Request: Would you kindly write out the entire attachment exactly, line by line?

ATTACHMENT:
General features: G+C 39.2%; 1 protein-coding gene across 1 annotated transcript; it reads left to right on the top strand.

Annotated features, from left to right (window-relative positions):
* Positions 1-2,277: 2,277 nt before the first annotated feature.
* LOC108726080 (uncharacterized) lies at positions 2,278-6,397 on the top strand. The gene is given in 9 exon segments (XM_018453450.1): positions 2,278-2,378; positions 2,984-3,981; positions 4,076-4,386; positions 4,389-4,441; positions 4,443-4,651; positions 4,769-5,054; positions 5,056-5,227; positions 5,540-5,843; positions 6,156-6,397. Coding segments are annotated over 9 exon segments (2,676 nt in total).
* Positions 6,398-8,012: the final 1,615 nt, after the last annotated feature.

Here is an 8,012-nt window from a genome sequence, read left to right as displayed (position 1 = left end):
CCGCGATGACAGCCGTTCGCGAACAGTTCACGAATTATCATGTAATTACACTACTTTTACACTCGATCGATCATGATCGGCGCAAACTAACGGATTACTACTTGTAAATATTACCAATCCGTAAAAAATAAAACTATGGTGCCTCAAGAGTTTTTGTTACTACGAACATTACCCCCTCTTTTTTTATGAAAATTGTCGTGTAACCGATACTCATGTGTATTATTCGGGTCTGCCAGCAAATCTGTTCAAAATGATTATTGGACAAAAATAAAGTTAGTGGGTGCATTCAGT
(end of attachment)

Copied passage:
General features: G+C 39.2%; 1 protein-coding gene across 1 annotated transcript; it reads left to right on the top strand.

Annotated features, from left to right (window-relative positions):
* Positions 1-2,277: 2,277 nt before the first annotated feature.
* LOC108726080 (uncharacterized) lies at positions 2,278-6,397 on the top strand. The gene is given in 9 exon segments (XM_018453450.1): positions 2,278-2,378; positions 2,984-3,981; positions 4,076-4,386; positions 4,389-4,441; positions 4,443-4,651; positions 4,769-5,054; positions 5,056-5,227; positions 5,540-5,843; positions 6,156-6,397. Coding segments are annotated over 9 exon segments (2,676 nt in total).
* Positions 6,398-8,012: the final 1,615 nt, after the last annotated feature.

Here is an 8,012-nt window from a genome sequence, read left to right as displayed (position 1 = left end):
CCGCGATGACAGCCGTTCGCGAACAGTTCACGAATTATCATGTAATTACACTACTTTTACACTCGATCGATCATGATCGGCGCAAACTAACGGATTACTACTTGTAAATATTACCAATCCGTAAAAAATAAAACTATGGTGCCTCAAGAGTTTTTGTTACTACGAACATTACCCCCTCTTTTTTTATGAAAATTGTCGTGTAACCGATACTCATGTGTATTATTCGGGTCTGCCAGCAAATCTGTTCAAAATGATTATTGGACAAAAATAAAGTTAGTGGGTGCATTCAGT